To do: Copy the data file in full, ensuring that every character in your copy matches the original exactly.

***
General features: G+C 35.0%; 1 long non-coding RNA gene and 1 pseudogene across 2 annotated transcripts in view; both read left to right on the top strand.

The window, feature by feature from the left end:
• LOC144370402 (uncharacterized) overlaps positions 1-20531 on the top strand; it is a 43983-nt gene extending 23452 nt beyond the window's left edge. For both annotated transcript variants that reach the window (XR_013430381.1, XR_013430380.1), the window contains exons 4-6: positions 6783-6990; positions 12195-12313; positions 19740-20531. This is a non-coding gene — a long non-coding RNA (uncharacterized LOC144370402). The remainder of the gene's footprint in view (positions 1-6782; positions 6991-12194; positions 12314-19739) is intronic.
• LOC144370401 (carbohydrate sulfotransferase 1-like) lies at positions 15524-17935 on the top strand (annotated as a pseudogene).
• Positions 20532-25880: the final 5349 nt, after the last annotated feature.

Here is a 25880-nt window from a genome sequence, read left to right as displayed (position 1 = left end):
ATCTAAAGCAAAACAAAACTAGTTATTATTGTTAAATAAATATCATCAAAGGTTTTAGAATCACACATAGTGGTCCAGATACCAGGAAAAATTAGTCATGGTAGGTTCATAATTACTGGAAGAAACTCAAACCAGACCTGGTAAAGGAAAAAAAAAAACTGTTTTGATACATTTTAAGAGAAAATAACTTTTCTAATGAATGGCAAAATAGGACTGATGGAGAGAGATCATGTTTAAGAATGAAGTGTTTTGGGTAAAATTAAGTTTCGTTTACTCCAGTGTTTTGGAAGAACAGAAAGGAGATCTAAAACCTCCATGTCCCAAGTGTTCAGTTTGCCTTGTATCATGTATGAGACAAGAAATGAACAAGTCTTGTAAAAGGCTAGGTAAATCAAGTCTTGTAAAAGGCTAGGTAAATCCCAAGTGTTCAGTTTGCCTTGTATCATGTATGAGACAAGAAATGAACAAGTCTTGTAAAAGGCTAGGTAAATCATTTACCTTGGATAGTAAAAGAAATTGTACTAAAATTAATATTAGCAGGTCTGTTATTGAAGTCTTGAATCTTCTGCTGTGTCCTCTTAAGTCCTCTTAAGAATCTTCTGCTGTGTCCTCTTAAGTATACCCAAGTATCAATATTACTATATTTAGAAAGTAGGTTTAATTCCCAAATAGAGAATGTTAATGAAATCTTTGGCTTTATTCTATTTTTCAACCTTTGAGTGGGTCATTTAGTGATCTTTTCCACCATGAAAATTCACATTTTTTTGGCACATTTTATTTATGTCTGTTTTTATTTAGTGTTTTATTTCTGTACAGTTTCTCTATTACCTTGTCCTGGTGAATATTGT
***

General features: G+C 35.0%; 1 long non-coding RNA gene and 1 pseudogene across 2 annotated transcripts in view; both read left to right on the top strand.

The window, feature by feature from the left end:
• LOC144370402 (uncharacterized) overlaps positions 1-20531 on the top strand; it is a 43983-nt gene extending 23452 nt beyond the window's left edge. For both annotated transcript variants that reach the window (XR_013430381.1, XR_013430380.1), the window contains exons 4-6: positions 6783-6990; positions 12195-12313; positions 19740-20531. This is a non-coding gene — a long non-coding RNA (uncharacterized LOC144370402). The remainder of the gene's footprint in view (positions 1-6782; positions 6991-12194; positions 12314-19739) is intronic.
• LOC144370401 (carbohydrate sulfotransferase 1-like) lies at positions 15524-17935 on the top strand (annotated as a pseudogene).
• Positions 20532-25880: the final 5349 nt, after the last annotated feature.

Here is a 25880-nt window from a genome sequence, read left to right as displayed (position 1 = left end):
ATCTAAAGCAAAACAAAACTAGTTATTATTGTTAAATAAATATCATCAAAGGTTTTAGAATCACACATAGTGGTCCAGATACCAGGAAAAATTAGTCATGGTAGGTTCATAATTACTGGAAGAAACTCAAACCAGACCTGGTAAAGGAAAAAAAAAAACTGTTTTGATACATTTTAAGAGAAAATAACTTTTCTAATGAATGGCAAAATAGGACTGATGGAGAGAGATCATGTTTAAGAATGAAGTGTTTTGGGTAAAATTAAGTTTCGTTTACTCCAGTGTTTTGGAAGAACAGAAAGGAGATCTAAAACCTCCATGTCCCAAGTGTTCAGTTTGCCTTGTATCATGTATGAGACAAGAAATGAACAAGTCTTGTAAAAGGCTAGGTAAATCAAGTCTTGTAAAAGGCTAGGTAAATCCCAAGTGTTCAGTTTGCCTTGTATCATGTATGAGACAAGAAATGAACAAGTCTTGTAAAAGGCTAGGTAAATCATTTACCTTGGATAGTAAAAGAAATTGTACTAAAATTAATATTAGCAGGTCTGTTATTGAAGTCTTGAATCTTCTGCTGTGTCCTCTTAAGTCCTCTTAAGAATCTTCTGCTGTGTCCTCTTAAGTATACCCAAGTATCAATATTACTATATTTAGAAAGTAGGTTTAATTCCCAAATAGAGAATGTTAATGAAATCTTTGGCTTTATTCTATTTTTCAACCTTTGAGTGGGTCATTTAGTGATCTTTTCCACCATGAAAATTCACATTTTTTTGGCACATTTTATTTATGTCTGTTTTTATTTAGTGTTTTATTTCTGTACAGTTTCTCTATTACCTTGTCCTGGTGAATATTGT